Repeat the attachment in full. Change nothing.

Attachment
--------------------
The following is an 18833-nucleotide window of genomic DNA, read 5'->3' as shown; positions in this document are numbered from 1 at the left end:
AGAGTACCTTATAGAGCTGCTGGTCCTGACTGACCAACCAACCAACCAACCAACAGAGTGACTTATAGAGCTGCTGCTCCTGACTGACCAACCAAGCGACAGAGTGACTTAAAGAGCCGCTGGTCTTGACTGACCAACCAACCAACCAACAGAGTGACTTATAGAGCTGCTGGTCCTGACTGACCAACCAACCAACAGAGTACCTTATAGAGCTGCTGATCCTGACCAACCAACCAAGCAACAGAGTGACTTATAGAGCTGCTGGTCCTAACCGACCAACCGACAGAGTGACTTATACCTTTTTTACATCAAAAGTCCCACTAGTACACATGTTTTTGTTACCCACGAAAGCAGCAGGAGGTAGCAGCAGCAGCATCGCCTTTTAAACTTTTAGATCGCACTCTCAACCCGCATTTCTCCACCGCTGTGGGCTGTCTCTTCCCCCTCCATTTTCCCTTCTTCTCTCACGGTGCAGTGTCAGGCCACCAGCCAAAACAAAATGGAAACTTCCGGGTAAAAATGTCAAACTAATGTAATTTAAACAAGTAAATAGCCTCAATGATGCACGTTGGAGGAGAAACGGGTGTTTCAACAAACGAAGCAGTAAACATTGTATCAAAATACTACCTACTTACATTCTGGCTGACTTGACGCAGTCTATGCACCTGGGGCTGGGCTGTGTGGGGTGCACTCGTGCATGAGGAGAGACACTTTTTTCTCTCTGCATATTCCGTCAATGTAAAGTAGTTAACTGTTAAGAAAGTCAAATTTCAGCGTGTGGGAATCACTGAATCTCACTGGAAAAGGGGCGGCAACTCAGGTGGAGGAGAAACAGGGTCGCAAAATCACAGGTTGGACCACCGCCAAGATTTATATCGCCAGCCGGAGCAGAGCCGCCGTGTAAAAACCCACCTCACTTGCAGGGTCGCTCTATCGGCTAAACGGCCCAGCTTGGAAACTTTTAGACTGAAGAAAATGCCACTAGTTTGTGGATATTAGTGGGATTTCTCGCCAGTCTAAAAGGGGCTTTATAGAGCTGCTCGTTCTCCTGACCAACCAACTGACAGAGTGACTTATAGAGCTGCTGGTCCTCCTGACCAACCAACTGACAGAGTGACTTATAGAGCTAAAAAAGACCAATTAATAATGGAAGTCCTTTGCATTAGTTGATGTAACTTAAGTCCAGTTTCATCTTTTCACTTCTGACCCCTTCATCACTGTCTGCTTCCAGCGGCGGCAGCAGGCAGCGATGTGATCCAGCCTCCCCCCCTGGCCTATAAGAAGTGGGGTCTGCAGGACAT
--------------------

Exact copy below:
The following is an 18833-nucleotide window of genomic DNA, read 5'->3' as shown; positions in this document are numbered from 1 at the left end:
AGAGTACCTTATAGAGCTGCTGGTCCTGACTGACCAACCAACCAACCAACCAACAGAGTGACTTATAGAGCTGCTGCTCCTGACTGACCAACCAAGCGACAGAGTGACTTAAAGAGCCGCTGGTCTTGACTGACCAACCAACCAACCAACAGAGTGACTTATAGAGCTGCTGGTCCTGACTGACCAACCAACCAACAGAGTACCTTATAGAGCTGCTGATCCTGACCAACCAACCAAGCAACAGAGTGACTTATAGAGCTGCTGGTCCTAACCGACCAACCGACAGAGTGACTTATACCTTTTTTACATCAAAAGTCCCACTAGTACACATGTTTTTGTTACCCACGAAAGCAGCAGGAGGTAGCAGCAGCAGCATCGCCTTTTAAACTTTTAGATCGCACTCTCAACCCGCATTTCTCCACCGCTGTGGGCTGTCTCTTCCCCCTCCATTTTCCCTTCTTCTCTCACGGTGCAGTGTCAGGCCACCAGCCAAAACAAAATGGAAACTTCCGGGTAAAAATGTCAAACTAATGTAATTTAAACAAGTAAATAGCCTCAATGATGCACGTTGGAGGAGAAACGGGTGTTTCAACAAACGAAGCAGTAAACATTGTATCAAAATACTACCTACTTACATTCTGGCTGACTTGACGCAGTCTATGCACCTGGGGCTGGGCTGTGTGGGGTGCACTCGTGCATGAGGAGAGACACTTTTTTCTCTCTGCATATTCCGTCAATGTAAAGTAGTTAACTGTTAAGAAAGTCAAATTTCAGCGTGTGGGAATCACTGAATCTCACTGGAAAAGGGGCGGCAACTCAGGTGGAGGAGAAACAGGGTCGCAAAATCACAGGTTGGACCACCGCCAAGATTTATATCGCCAGCCGGAGCAGAGCCGCCGTGTAAAAACCCACCTCACTTGCAGGGTCGCTCTATCGGCTAAACGGCCCAGCTTGGAAACTTTTAGACTGAAGAAAATGCCACTAGTTTGTGGATATTAGTGGGATTTCTCGCCAGTCTAAAAGGGGCTTTATAGAGCTGCTCGTTCTCCTGACCAACCAACTGACAGAGTGACTTATAGAGCTGCTGGTCCTCCTGACCAACCAACTGACAGAGTGACTTATAGAGCTAAAAAAGACCAATTAATAATGGAAGTCCTTTGCATTAGTTGATGTAACTTAAGTCCAGTTTCATCTTTTCACTTCTGACCCCTTCATCACTGTCTGCTTCCAGCGGCGGCAGCAGGCAGCGATGTGATCCAGCCTCCCCCCCTGGCCTATAAGAAGTGGGGTCTGCAGGACAT